Monday, August 01, 2005

The Case for Dumpster Diving

When I was a younger Meimei, there was nothing I enjoyed more than shopping. It didn't matter to me that I didn't work for my money since it all came from the good ol' Bank of Dad, as long as I was happy and surrounded by pretty things. This may have worked when I was in high school, but by the time I moved to Hawaii for college I had to face up to the fact that my allowance was not going to get any bigger any time soon. I thought that getting a job out of college would help me feel better about having my own money, but working long hours in a cubicle sometimes has a way of taking the joy out of a girl's life, and listening to other workers in my building talk about going to debt over shoes and logo bags only made me even more cynical.

Now that I'm a full-time grad student bankrolled (again) by the Bank of Dad, my shopping priorities have shifted to whatever gets me through the day. There's no time or space for me to spend money on "hot" brand-name clothes and shoes, especially if there's no other place to wear them than school, church, or the occasional dinner-at-a-restaurant. And while I can still drool over fashion spreads touting the Next Great Thing of Beauty, there's a part of me that laughs at the hype, knowing that I'll be able to get the knockoff at Wal-Mart or Ross in a matter of weeks - or get the real thing, at a deep discount, from Goodwill or a garage sale in a matter of months.

Which brings me to the matter at hand: dumpster diving.

Yes, it's not exactly the best way of doing things. Yes, I do this knowing that I may have to refurbish my finds on my own. And yes, I always ask before I take them away - Lord knows I've been in situations when I've had neighbors in my building give my luggage "the eye," even if I'm just rushing into my apartment to get spare change. But when it comes to a great deal, nothing's better than the ultimate four-finger discount.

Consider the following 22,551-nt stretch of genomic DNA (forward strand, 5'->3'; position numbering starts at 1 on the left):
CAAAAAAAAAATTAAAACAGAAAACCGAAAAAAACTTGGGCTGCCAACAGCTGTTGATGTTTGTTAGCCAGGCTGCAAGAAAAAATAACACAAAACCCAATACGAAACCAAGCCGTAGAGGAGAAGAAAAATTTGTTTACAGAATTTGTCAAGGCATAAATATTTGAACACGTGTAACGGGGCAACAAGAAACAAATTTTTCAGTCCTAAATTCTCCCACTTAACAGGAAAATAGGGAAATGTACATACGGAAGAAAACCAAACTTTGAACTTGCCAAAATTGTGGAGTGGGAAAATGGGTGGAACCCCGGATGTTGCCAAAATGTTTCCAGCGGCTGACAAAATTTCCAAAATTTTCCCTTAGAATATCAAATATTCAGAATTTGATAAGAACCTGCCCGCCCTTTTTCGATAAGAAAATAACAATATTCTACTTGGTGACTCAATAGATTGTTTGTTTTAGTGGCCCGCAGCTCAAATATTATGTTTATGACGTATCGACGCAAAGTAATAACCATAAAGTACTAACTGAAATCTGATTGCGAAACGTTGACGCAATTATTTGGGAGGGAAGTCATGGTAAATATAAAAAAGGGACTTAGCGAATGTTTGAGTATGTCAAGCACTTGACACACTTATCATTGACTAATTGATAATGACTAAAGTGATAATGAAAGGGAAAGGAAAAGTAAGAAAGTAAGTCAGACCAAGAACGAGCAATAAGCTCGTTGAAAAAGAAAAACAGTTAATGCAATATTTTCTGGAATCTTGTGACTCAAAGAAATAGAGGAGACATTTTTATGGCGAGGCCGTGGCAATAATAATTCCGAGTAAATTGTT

This morning, for example, I was able to score not one but two Circulon-style pans that a neighbor had left nonchalantly on the sidewalk, along with some CDs, Tupperware, and a used iron. A few months ago, I was able to get a bookcase and a dining table after the landlords at the high-rise next door started throwing out the unclaimed furniture. More often than not, I'm never alone - on any given night (or day) I'm joined by people on my street who are always looking for new stuff to add to their rentals, and even a few "experts" on trucks who may end up reselling the stuff on deeper discount. With a little elbow grease, some of these finds may pass for something you'd find at a decorator's showroom.

"But you live in a nice neighborhood," you say. True, I would probably not have gotten anything of this caliber if I went looking for it at, say, the cul-de-sac where I used to live, with the flooding problem and the ice addicts. And yet I can't help but make up stories about the people who throw this stuff away. Maybe they got kicked out of the landlord on short notice. Maybe they had to go on the lam when they realized that the cops were on to them, and they had to get rid of the excess baggage. Identity theft? Drugs? Not paying rent?

The stories get wilder if I find them next to the nicer houses in the neighborhood. The leather sofa and glass coffee table was thrown out by a vengeful wife or lover scorned, who couldn't find the time to throw the garage sale after torching the car. The computer on the curb was a teenager's way of getting back at his folks - or could it be the other way around? Maybe the Salvation Army was supposed to pick up the drawers, but the truckers must've taken one look before saying "meh." Maybe that was the wide-screen TV that I saw at the apartment of one of the guys I dated, which probably expalins why he punked out on me. Or not.

It dosn't always have to be this dirty, though. Sometimes my neighbors would leave things that they don't want in the laundry room - a candelabra, some plates, a CD-ROM drive. A friend of mine, who's moving to the Mainland, ended up giving me tons of pillows, a DVD player, and some art supplies. The rest of the furniture in my apartment, in fact, came from a former tenant who disappeared one day, leaving the landladies with too much stuff that was too good to leave on the sidewalk. See, there are some things that don't have to go to waste.

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